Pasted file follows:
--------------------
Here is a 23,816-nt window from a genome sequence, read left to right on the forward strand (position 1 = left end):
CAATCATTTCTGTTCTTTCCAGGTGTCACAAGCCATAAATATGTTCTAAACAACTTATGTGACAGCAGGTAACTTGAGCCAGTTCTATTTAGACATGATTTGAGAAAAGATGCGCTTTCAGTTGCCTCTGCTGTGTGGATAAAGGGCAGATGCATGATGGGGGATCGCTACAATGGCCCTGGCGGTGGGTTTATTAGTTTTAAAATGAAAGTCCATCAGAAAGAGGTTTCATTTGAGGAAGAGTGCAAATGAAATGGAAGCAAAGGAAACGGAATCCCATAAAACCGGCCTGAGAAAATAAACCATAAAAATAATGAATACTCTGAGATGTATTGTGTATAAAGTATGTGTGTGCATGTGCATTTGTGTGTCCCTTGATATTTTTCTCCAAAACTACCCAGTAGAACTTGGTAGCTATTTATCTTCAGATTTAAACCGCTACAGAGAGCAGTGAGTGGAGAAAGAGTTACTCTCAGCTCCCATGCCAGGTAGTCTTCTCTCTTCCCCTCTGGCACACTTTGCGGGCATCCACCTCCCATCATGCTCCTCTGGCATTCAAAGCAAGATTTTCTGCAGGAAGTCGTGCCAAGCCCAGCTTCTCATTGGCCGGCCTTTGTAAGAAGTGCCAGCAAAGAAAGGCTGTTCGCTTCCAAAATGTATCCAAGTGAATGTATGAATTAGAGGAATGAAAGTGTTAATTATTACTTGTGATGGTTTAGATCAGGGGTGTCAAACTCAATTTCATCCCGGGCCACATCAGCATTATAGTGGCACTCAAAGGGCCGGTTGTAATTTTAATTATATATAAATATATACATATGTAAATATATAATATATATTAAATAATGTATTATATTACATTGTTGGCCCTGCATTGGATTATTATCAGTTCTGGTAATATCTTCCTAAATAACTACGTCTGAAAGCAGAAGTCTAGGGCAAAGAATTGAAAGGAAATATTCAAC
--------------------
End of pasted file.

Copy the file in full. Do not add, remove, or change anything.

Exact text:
Here is a 23,816-nt window from a genome sequence, read left to right on the forward strand (position 1 = left end):
CAATCATTTCTGTTCTTTCCAGGTGTCACAAGCCATAAATATGTTCTAAACAACTTATGTGACAGCAGGTAACTTGAGCCAGTTCTATTTAGACATGATTTGAGAAAAGATGCGCTTTCAGTTGCCTCTGCTGTGTGGATAAAGGGCAGATGCATGATGGGGGATCGCTACAATGGCCCTGGCGGTGGGTTTATTAGTTTTAAAATGAAAGTCCATCAGAAAGAGGTTTCATTTGAGGAAGAGTGCAAATGAAATGGAAGCAAAGGAAACGGAATCCCATAAAACCGGCCTGAGAAAATAAACCATAAAAATAATGAATACTCTGAGATGTATTGTGTATAAAGTATGTGTGTGCATGTGCATTTGTGTGTCCCTTGATATTTTTCTCCAAAACTACCCAGTAGAACTTGGTAGCTATTTATCTTCAGATTTAAACCGCTACAGAGAGCAGTGAGTGGAGAAAGAGTTACTCTCAGCTCCCATGCCAGGTAGTCTTCTCTCTTCCCCTCTGGCACACTTTGCGGGCATCCACCTCCCATCATGCTCCTCTGGCATTCAAAGCAAGATTTTCTGCAGGAAGTCGTGCCAAGCCCAGCTTCTCATTGGCCGGCCTTTGTAAGAAGTGCCAGCAAAGAAAGGCTGTTCGCTTCCAAAATGTATCCAAGTGAATGTATGAATTAGAGGAATGAAAGTGTTAATTATTACTTGTGATGGTTTAGATCAGGGGTGTCAAACTCAATTTCATCCCGGGCCACATCAGCATTATAGTGGCACTCAAAGGGCCGGTTGTAATTTTAATTATATATAAATATATACATATGTAAATATATAATATATATTAAATAATGTATTATATTACATTGTTGGCCCTGCATTGGATTATTATCAGTTCTGGTAATATCTTCCTAAATAACTACGTCTGAAAGCAGAAGTCTAGGGCAAAGAATTGAAAGGAAATATTCAAC